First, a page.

(continuer en français) – Last updated: February 1, 2022

Lunenburg is located about 62 miles,100 kilometres, south of Halifax on the coast of Nova Scotia. The town stands on a strip of land leading to a peninsula. On either side it is surrounded by water, two harbours sealing its maritime vocation.

The first European pioneers established the village of Merliguesche on this site as early as the beginning of the 17th century. Mainly French, they created strong links with the existing Micmac populations, going so far as to create mixed families. In addition to hunting and fishing, they also started farming, mixing the traditions of the two continents. This small, well-integrated population was akin to the Acadians, but without a formal structure.

Everything changed with the arrival of the English 150 years later. The authorities first sent troops to raze the village to the ground in 1749. By way of advertising, Protestants from several European countries were recruited and settled in Lunenburg in 1753, becoming the second colony after Halifax.

The town layout has remained unchanged since the mid-18th century and its creation under the leadership of the British authorities. The original settlers were Protestants, mainly from Germany, France and Switzerland, who drew lots among 670 lots. The houses they then built were long passed down from one generation to the next without major changes.

It is this persistence in urban planning that led UNESCO to register Old Lunenburg on its World Heritage List in 1995. The town is a fine example of a planned British colonial settlement in North America. It retains intact its original structure according to a grid plan, as well as its overall appearance. The population has managed to preserve the identity of the town over the centuries, maintaining the wooden architecture of its houses, many of which date back to the 18th century.

Over time, the shapes of the buildings become more sophisticated and finer, also bringing more diversity.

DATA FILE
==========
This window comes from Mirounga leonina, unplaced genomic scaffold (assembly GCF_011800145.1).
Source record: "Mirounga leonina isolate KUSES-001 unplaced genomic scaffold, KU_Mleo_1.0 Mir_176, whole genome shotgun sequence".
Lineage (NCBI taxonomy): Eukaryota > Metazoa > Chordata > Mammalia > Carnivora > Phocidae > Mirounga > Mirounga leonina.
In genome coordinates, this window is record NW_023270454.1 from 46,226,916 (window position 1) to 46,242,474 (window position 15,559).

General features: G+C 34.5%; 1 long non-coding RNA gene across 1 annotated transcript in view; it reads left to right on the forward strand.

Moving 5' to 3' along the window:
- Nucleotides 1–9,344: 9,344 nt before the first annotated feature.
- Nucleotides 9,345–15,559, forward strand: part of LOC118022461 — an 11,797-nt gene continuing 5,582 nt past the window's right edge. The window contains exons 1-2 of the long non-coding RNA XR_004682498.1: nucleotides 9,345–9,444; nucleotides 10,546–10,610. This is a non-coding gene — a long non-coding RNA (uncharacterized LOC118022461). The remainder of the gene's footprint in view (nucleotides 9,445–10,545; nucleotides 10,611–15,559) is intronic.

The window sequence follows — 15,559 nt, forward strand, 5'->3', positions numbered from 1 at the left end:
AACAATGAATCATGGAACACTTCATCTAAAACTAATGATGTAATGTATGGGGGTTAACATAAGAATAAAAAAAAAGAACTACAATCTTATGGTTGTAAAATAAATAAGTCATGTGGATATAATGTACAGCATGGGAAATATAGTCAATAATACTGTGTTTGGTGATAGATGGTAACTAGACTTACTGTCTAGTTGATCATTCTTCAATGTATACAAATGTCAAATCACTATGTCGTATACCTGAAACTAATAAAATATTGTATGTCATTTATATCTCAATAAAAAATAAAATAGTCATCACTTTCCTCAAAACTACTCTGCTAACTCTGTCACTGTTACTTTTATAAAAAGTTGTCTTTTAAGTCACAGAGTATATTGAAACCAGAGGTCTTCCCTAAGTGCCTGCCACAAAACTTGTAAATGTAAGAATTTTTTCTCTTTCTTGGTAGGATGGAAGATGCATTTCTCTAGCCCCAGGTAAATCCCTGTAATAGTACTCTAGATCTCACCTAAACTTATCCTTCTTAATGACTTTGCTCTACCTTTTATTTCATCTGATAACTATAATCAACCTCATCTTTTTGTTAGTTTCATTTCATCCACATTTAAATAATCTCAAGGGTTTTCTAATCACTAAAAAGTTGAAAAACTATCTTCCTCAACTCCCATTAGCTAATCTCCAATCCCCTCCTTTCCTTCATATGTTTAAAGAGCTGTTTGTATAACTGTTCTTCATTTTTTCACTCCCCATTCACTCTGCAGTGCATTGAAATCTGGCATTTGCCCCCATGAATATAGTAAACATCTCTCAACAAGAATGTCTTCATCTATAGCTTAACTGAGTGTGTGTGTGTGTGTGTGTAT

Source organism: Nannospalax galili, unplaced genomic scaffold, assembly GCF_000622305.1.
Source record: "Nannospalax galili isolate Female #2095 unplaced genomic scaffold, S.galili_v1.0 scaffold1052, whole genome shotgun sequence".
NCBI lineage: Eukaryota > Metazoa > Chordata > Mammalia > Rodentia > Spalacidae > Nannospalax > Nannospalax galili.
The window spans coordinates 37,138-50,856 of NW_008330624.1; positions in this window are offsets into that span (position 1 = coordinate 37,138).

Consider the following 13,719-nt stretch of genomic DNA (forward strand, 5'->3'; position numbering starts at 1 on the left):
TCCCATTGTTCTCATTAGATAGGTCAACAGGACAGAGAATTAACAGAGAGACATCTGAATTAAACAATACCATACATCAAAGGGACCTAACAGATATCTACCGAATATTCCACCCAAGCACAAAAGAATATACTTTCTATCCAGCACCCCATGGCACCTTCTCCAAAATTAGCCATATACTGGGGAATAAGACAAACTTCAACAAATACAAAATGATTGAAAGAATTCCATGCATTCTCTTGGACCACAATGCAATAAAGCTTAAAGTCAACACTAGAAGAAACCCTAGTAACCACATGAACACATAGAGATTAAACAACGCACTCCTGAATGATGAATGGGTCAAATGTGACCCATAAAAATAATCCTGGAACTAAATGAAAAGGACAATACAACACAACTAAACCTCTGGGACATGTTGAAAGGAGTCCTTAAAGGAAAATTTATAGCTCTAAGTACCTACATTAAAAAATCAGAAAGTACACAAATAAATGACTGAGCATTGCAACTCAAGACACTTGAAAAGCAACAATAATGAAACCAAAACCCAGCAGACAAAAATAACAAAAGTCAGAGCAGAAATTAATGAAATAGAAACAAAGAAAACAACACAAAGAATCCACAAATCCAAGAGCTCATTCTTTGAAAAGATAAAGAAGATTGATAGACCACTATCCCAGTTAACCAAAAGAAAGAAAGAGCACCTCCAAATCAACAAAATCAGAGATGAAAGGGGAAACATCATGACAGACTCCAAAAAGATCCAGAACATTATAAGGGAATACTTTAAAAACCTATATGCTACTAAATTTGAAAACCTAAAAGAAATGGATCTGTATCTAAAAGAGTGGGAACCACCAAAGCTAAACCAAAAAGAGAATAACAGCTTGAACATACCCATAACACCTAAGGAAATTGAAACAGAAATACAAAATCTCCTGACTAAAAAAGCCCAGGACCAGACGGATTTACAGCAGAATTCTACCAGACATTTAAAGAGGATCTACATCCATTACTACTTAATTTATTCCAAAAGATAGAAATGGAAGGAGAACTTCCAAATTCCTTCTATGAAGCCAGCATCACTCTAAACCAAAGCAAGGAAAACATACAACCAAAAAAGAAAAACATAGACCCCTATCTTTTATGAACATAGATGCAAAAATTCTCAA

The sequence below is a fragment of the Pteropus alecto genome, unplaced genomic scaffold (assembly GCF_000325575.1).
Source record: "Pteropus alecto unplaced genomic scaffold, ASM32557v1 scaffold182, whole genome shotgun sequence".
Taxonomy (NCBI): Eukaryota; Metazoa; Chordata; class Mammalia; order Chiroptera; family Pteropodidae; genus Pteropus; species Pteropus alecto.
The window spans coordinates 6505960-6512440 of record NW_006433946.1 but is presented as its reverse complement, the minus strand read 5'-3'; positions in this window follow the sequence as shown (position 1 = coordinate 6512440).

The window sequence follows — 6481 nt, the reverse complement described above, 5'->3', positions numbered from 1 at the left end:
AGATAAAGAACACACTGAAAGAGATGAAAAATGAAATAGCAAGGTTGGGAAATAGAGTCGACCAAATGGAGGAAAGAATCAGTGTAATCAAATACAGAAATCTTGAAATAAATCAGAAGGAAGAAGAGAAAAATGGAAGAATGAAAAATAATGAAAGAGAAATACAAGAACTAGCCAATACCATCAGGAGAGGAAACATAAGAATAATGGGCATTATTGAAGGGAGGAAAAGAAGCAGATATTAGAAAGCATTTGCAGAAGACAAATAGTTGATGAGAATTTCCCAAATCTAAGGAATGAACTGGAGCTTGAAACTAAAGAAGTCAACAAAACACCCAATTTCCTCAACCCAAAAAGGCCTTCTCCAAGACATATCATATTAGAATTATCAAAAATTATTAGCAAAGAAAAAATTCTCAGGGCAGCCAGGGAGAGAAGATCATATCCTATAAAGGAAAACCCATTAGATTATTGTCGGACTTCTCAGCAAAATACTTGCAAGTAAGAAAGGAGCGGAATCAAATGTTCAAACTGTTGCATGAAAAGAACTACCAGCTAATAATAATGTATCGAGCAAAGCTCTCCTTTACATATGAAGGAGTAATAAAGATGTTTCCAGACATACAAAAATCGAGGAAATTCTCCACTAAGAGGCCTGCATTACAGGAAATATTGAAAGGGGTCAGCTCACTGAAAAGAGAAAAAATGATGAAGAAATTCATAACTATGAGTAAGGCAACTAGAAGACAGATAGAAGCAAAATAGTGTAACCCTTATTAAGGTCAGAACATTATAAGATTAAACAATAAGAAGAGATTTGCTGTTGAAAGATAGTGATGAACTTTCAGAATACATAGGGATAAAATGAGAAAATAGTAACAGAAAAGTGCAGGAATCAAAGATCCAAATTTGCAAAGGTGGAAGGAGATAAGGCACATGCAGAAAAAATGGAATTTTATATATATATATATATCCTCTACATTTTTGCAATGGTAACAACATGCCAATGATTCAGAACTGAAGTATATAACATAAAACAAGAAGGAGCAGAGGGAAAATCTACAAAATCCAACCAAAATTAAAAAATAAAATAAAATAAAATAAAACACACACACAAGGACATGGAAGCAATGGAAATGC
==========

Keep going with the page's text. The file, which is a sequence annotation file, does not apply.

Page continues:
Lunenburg Academy is the most spectacular building, it is a school built in wood at the beginning of the 19th century and still in operation.

The town is built on the side of a fairly steep slope going down to the shore. The houses are built in successive rows along the streets.

Over the years, Lunenburg’s wealth came from an economy based on agriculture, fishing, shipbuilding and ocean trade, particularly with the West Indies. On the waterfront is the Fisheries Museum dedicated to fishing on Canada’s Atlantic coast. It is housed in bright red buildings with boats alongside, reminiscent of the port facilities of the ship owners of yesteryear.

Shipbuilding was an important activity in the past, only a few craft workshops remain, giving character to the waterfront.

The memory of the great ships of yesteryear remains through numerous representations, such as those of traditional signs, evoking in particular the most famous of the schooners produced in Lunenburg, the Bluenose.

The port’s commercial activities now seem rather dormant, but the colourful facades continue to embellish the waterfront.

To be informed of upcoming articles, register here (it’s free).



Articles about Nova Scotia:

Introduction to Nova Scotia

For a long time, France and Britain fought over this land that formed the heart of French-speaking Acadia. Several waves of immigrants progressively replaced the French who had established from 1604. Scots, Germans, American settlers and finally Loyalists fleeing the independent United States. In 1755, the Acadians were expelled in the Great Upheaval, which still fuels passions.

Halifax : Top 10

Nova Scotia’s capital was created in 1749 by the Brittish with the intention of rivaling the French port of Louisbourg further north. After its military origins, Halifax became a major commercial city.


Lunenburg is included in the UNESCO World Heritage List as an example of a colonial settlement in North America. Its people have made a name for themselves in shipbuilding, notably with the racing schooner Bluenose.


En 1713, la France installe une nouvelle place forte à l’entrée du golfe du Saint Laurent, sur ce qui était alors l’Ile Royale, devenue depuis l’île du Cap Breton de la province de Nouvelle-Ecosse.

To be informed of upcoming articles, register here (it’s free!).


Leave a Reply

Fill in your details below or click an icon to log in: Logo

You are commenting using your account. Log Out /  Change )

Twitter picture

You are commenting using your Twitter account. Log Out /  Change )

Facebook photo

You are commenting using your Facebook account. Log Out /  Change )

Connecting to %s